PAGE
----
This week we shine a light on two St. Simons Island sites, Fort Frederica National Monument and the Bloody Marsh Unit. Fort Frederica National Monument is an archaeological site of the National Park Service. Fort Frederica and its town were established in 1736 by General James Edward Oglethorpe to protect the British colony of Georgia’s borders, especially from Spain’s neighboring colony in Florida. In 1742, troops ensured that Georgia stayed a British colony through a series of battles with the Spanish. At the Battle of Bloody Marsh, the 42nd Regiment of Foot and the Highlanders from Darien fought against the Spanish. In addition to being able to walk the ground of the battle, visitors to the Bloody Marsh site can view a memorial to the British troops who fought here during the battle on July 7, 1742. The Battle of Bloody Marsh helped bring an end to Spanish claims on Georgia territory. With the Spanish no longer a threat to the colony, Fort Frederica and the town were essentially abandoned. Today, visitors at Fort Frederica can experience the archaeological artifacts and features from the site. Make sure to view Fort Frederica’s site film, History Uncovered, for a look into the site’s history.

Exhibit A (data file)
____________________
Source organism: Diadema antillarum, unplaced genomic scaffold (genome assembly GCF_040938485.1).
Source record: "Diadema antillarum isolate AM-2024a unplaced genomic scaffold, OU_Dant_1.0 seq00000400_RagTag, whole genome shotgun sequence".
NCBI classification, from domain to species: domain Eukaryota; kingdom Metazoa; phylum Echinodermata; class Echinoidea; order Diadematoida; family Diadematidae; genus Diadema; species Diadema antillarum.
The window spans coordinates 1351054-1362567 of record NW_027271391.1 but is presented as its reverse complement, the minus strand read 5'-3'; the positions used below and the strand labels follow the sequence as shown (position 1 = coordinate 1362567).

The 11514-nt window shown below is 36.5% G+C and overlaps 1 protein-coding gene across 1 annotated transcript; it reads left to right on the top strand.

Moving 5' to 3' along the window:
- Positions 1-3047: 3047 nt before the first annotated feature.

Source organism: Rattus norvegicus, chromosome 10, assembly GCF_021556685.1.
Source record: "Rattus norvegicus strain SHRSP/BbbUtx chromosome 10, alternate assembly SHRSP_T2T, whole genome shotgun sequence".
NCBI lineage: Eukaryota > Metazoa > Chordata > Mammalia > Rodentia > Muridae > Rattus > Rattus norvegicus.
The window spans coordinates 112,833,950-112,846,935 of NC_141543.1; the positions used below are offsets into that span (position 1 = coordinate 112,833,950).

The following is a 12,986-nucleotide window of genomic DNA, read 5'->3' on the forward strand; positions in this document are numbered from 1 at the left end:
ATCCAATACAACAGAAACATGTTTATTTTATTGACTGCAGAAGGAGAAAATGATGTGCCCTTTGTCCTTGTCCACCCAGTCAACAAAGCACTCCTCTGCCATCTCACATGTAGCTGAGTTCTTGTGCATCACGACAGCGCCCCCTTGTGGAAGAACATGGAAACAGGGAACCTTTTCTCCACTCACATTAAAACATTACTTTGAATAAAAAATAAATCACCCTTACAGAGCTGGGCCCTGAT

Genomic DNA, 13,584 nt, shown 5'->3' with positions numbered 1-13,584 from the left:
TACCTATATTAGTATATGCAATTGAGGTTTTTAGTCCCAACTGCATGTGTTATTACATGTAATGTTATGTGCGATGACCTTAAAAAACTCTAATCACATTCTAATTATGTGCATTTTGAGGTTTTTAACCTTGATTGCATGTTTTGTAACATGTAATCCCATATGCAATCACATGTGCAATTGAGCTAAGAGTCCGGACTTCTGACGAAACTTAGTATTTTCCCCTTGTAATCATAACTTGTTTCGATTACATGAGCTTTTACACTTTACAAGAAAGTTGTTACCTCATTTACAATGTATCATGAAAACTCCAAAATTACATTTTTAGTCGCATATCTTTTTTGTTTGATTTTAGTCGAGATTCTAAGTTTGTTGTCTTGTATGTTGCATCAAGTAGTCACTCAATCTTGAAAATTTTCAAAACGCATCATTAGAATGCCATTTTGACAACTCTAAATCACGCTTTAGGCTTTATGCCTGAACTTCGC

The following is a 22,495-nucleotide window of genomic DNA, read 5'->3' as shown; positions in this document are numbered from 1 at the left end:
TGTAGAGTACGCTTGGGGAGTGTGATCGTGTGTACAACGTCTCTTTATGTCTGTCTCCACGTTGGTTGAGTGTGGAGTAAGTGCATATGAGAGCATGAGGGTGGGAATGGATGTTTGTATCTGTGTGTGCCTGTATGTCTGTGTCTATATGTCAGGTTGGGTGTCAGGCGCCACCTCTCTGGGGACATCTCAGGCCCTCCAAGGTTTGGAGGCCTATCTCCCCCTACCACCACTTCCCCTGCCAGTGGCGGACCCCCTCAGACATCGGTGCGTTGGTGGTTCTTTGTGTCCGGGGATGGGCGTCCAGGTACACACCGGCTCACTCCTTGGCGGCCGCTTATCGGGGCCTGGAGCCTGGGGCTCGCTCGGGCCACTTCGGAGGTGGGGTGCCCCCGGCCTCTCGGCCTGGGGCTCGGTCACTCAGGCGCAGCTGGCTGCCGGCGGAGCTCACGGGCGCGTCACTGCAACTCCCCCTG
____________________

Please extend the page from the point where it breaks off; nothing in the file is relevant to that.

Visit Fort Frederica National Monument and the Bloody Marsh Unit on February 5, 2017 free of charge as part of your Super Museum Sunday experience. View the Super Museum Sunday map to plan your visit to other participating sites in the St. Simons Island and coastal Georgia area!
Images courtesy of Fort Frederica National Monument.